Teller County authorities believe a religious group that moved into a home near Woodland Park after being accused of child abuse in North Carolina has left the area and may be headed back to the East Coast.
Teller County Sheriff’s Sgt. Nick Olmsted said Wednesday a U-Haul dealer in Colorado Springs told him the group left for Durham, N.C., on Sunday.
The group, a home-based church known as the Black Hebrews, is being investigated by Durham police after a former member reported seeing “horrific” abuse of children, investigators said Tuesday.
The Teller County Sheriff’s Office searched the rented home at 205 E. Ridge Drive several times last week after being asked to help locate a missing woman and her 5-year-old son.
The woman, Vania Sisk, 25, who lived in Colorado Springs as recently as 2009, has since contacted the El Paso County Sheriff’s Office and is no longer considered missing, spokeswoman Lt. Lari Sevene said. Her son, Jadon, who reportedly has not been seen since October and was never reported missing by his mother, has not been found.
Jadon’s disappearance has been “unbelievable,” said the boy’s father, Jamiel Higganbothan, who lives in Atlanta.
“It’s devastating,” Higganbothan said. “It’s a shock.”
Higganbothan, said he met Vania Sisk on an online dating site in 2004 while both were living in Colorado Springs and the two were married a year later. Their son, Jadon, was born in Colorado Springs in 2006 and stayed with Sisk when Higganbothan left for Georgia about three years ago.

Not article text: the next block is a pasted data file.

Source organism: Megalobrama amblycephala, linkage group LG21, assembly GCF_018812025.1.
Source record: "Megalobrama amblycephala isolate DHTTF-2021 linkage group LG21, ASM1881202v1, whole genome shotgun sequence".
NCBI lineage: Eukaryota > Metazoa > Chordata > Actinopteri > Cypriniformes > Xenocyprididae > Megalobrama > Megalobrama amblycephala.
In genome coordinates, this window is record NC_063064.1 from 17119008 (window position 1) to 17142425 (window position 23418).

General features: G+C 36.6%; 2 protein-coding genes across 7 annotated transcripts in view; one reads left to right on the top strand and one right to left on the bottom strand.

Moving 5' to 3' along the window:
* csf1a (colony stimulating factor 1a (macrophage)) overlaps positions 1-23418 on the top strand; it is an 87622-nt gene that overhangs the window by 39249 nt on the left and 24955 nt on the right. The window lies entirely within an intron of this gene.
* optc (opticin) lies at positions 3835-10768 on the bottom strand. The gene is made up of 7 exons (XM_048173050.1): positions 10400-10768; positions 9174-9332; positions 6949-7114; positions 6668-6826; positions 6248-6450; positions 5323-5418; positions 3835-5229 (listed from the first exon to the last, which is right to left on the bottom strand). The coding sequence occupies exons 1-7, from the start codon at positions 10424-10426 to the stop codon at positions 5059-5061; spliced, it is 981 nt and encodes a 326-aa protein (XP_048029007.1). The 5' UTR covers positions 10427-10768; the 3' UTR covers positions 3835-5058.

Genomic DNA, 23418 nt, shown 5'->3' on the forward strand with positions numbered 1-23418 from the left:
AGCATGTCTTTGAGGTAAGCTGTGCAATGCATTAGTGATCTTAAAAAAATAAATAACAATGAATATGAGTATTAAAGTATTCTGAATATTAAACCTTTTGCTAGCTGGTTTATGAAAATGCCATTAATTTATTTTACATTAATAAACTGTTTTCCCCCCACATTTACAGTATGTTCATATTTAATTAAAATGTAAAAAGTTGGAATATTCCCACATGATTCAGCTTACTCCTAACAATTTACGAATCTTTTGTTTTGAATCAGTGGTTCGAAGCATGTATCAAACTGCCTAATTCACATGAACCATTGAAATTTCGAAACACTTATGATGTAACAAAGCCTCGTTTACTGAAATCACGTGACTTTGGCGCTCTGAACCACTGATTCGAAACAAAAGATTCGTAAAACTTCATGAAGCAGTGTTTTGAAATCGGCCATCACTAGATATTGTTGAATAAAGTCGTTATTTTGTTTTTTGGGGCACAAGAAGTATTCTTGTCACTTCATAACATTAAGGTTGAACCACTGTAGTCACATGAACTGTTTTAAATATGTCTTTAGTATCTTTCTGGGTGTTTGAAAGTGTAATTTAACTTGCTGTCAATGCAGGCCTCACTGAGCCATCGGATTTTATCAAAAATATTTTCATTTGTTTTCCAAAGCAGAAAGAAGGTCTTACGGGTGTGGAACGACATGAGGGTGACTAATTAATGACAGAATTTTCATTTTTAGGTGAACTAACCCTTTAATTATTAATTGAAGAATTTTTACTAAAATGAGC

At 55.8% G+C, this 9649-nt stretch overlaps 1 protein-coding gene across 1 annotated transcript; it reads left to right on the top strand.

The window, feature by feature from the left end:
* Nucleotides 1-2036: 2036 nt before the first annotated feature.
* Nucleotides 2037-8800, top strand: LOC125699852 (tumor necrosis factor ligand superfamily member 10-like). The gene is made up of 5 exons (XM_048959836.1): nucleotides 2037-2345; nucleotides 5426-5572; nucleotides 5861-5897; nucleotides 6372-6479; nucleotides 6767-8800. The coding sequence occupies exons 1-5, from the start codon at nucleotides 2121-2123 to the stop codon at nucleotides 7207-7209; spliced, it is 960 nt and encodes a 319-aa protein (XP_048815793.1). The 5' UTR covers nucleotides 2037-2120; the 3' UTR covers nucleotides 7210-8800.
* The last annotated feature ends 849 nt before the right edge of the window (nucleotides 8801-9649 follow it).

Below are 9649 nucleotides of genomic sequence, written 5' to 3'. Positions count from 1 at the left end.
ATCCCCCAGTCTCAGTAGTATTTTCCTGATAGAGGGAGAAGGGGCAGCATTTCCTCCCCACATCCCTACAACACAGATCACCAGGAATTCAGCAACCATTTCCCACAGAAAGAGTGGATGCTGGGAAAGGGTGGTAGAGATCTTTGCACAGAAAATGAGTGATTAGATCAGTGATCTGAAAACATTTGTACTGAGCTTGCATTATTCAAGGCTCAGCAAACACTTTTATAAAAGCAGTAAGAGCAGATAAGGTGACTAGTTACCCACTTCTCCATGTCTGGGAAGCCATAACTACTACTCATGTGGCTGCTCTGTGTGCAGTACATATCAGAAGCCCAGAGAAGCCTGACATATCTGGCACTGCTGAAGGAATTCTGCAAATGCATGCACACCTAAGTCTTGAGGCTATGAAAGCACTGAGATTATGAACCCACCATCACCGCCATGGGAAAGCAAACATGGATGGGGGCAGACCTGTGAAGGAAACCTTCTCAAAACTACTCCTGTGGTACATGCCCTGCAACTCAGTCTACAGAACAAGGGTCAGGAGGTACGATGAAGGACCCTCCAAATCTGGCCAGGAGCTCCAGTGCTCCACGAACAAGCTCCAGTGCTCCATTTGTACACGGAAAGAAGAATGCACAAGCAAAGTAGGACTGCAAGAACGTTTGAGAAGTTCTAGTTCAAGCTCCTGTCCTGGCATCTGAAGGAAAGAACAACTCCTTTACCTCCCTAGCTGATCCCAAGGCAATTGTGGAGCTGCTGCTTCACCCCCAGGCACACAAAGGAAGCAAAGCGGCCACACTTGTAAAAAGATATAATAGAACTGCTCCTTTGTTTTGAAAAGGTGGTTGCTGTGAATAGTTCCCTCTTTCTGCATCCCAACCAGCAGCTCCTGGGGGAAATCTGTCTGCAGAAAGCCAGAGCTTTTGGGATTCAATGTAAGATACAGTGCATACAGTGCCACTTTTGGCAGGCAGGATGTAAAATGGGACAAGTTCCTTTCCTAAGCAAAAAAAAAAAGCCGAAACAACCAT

Their divorce was finalized about a year and a half ago, Higganbothan said, due to “differences in our lifestyles.” That was around the last time he saw his son, he said.
Higganbothan’s family, however, stayed in touch with Sisk for a while even though the two had split up— baby-sitting the boy and sometimes having dinner with Sisk and her boyfriend, Pete Moses.
“She became more and more discreet as time went on,” Higganbothan.
At the request of North Carolina social services, Teller County deputies took nine children living in the Ridge Drive home into protective custody, but did not find Sisk and her son there. None of the adults sharing the home were arrested and Olmsted said Wednesday the investigation has been closed.
Sisk had been reported missing Thursday after she failed to meet with Teller County Department of Social Services.
An aunt who helped raise Sisk told the Raleigh (N.C.) News & Observer that Moses, a polygamist, kept her niece from contacting her family after she left Colorado Springs in 2009.
Sisk’s aunt Denise Garing said her niece moved from Colorado Springs 2-1/2 years ago to North Carolina with Moses and multiple women and children.
“They all had to work, because [Moses] didn’t work,” Garing said. A letter from Vania Sisk told family members to stop calling and that the group was going to move to the country and store up guns for some sort of world-ending race war, she said.
“It didn’t sound like her,” Garing said. “It sounded like she was being dictated to write it.”
Sisk’s grandmother Naomi Sisk said Vania has borne Moses three children in the past couple of years, the News & Observer reported.
“It was like they were making a baby farm or something,” she said. “She fell right into Pete, and Pete found her weakest part, and he’s brainwashing her … Her actions are showing that she’s in some kind of cult and she’s brainwashed.”
Naomi Sisk said Moses doesn’t allow the women to eat foods such as pork or watch most TV programs.
“She’s talking vaguely, but she’s talking crazy,” the grandmother said.
Raleigh News & Observer staff writer Jesse James DeConto contributed to this report.